A New Neighborhood in Southeast – GeoEye High Resolution Imagery Featured in Washington Post Article

The area around Washington‘s new baseball stadium has been transformed from seedy nightclubs and light industry to apartments, offices and shops, but progress was severely slowed by the recession that hit as the new stadium opened.

Reporting by Jacqueline Dupree and Marc Fisher, Image Source: GeoEye, www.geoeye.com. Gene Thorp and Cristina Rivero/The Washington Post.Published on March 30, 2012, 7:06 p.m.

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GeoEye – Elevating Insight Video Gallery

Welcome to the GeoEye 101 video gallery. This gallery contains selections from the GeoEye multimedia archives, including the launch of the GeoEye-1 satellite, an animation of GeoEye-1 as it collects imagery, Penn State’s “Geospatial Revolution Project,” and other interesting video resources.

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Sendai, Miyagi Prefecture Before and After Images – GeoEye High Resolution Imagery Showcased

Sendai, Miyagi Prefecture, Japan (one year after 2011 earthquake/tsunami)

These high-resolution satellite images show the eastern coast of Sendai, Miyagi Prefecture, Japan, almost one year after a 9.0-magnitude earthquake struck the Oshika Peninsula on March 11, 2011, which triggered a destructive tsunami. The before, half-meter resolution image (left) was taken by the GeoEye-1 satellite on Feb. 22, 2012 and the after, half-meter resolution image (right) was taken by the GeoEye-1 satellite on March 14, 2011. (GeoEye)

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North Korea Pushes Back at US Criticism of Launch – GeoEye High Resolution Imagery Featured in Article

Pyongyang, North Korea — North Korea on Tuesday rebuffed President Barack Obama’s criticism of its plans to launch a satellite aboard a rocket, calling his stance confrontational and vowing to go forward with what it insisted was a peaceful mission.

Worries about the North’s plans, which Washington and Seoul say are a cover to test long-range missiles capable of carrying nuclear weapons, have overshadowed a two-day nuclear security summit in Seoul that has drawn nearly 60 leaders…

In this March 20, 2012 file satellite image taken and provided by GeoEye, a satellite launch pad in Tongchang-ri, Cholsan County, North Pyongan Province, North Korea, is shown. The Tongchang-ri site is about 35 miles (56 kilometers) from the Chinese border city of Dandong, across the Yalu River from North Korea. North Korea has moved a long-range rocket to its northwestern launch site in preparation for a launch next month, South Korean officials said Sunday March 25, 2012. North Korea says it will launch a satellite into space on a long-range rocket around the April 15 (AP Photo/GeoEye) MANDATORY CREDIT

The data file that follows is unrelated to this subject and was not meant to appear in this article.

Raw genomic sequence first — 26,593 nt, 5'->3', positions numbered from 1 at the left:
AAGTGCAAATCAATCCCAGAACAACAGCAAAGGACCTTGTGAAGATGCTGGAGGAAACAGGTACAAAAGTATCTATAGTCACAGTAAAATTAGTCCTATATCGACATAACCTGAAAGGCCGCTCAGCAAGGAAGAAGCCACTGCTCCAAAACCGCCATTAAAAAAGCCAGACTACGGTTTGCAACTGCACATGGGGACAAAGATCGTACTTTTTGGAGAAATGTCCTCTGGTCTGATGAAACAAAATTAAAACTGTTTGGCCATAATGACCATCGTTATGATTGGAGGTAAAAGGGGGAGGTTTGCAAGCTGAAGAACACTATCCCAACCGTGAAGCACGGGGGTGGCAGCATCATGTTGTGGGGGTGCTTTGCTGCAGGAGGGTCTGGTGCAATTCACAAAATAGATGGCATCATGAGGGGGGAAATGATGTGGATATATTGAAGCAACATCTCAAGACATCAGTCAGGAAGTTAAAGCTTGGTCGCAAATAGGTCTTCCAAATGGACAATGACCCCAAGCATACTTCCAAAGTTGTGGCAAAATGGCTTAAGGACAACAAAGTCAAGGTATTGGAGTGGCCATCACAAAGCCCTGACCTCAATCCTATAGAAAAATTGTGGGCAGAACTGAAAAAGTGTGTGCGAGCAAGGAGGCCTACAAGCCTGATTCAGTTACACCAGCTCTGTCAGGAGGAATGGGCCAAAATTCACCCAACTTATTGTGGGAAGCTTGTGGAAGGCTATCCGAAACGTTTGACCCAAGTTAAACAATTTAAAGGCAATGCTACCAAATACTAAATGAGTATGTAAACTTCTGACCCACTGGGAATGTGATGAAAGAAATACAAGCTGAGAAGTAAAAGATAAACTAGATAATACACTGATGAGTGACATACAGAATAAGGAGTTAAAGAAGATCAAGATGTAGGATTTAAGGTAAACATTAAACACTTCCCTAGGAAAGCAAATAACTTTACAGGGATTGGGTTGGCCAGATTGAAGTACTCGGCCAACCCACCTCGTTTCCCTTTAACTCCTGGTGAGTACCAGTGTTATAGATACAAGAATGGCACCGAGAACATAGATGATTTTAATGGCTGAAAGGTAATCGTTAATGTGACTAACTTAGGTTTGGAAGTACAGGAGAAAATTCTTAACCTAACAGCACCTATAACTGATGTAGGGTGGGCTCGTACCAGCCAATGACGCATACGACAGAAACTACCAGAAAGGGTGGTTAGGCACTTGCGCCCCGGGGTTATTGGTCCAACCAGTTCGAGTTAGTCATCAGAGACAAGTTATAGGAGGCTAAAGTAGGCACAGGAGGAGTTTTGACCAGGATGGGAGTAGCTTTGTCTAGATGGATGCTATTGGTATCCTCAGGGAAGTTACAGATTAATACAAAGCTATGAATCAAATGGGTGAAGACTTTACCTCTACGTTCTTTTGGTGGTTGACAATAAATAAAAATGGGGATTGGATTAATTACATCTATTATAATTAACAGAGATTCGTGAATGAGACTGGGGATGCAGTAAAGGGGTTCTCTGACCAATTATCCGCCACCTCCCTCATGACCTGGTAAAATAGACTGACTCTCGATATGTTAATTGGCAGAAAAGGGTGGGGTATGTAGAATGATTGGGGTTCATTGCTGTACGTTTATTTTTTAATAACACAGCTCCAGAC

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New GeoEye High Resolution Imagery Released of 2012 Centennial National Cherry Blossom Festival Washington D.C.

Welcome to the GeoEye Image Gallery.

A new image of the GeoEye-1 collection of 2012 Centennial National Cherry Blossom Festival Washington D.C. has just been released on the GeoEye website.

Click here to check it out.

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North Korea Brings Rocket Main Body to Launch Site – GeoEye Resolution Imagery Featured in Article

North Korea has brought the main body of a long-range rocket to a site in the far northwest of the country in preparation for next month’s launch, a report said Sunday. “South Korean and US military authorities understand that North Korea has moved the main body of a long-range missile to Tongchang-ri in preparation for launch,” Yonhap news agency quoted a South Korean military official as saying…

In this March 20, 2012 file satellite image taken and provided by GeoEye, a satellite launch pad in Tongchang-ri, Cholsan County, North Pyongan Province, North Korea, is shown. The Tongchang-ri site is about 35 miles (56 kilometers) from the Chinese border city of Dandong, across the Yalu River from North Korea. AP photo

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NEW LOOK: North Korea’s Launch Pad – GeoEye High Resolution Imagery Featured in CNN Article

A new satellite image of the launch pad expected to be used by North Korea next month shows no sign yet of any launch activity.

Satellite imagery company GeoEye provided CNN a new image of the site from where North Korea’s controversial rocket launch will take place.

The image of the Tongch’ang-dong facility was taken on March 20 by GeoEye. It shows no missile or launch vehicle visible, according to an analysis by GlobalSecurity.org’s Tim Brown.

“Since we are about three weeks away, and based on previous DPRK (Democratic People’s Republic of Korea) missile launch preparations, I would not expect to see any noticeable activity at the site until about one week prior to the launch,” Brown told Security Clearance…

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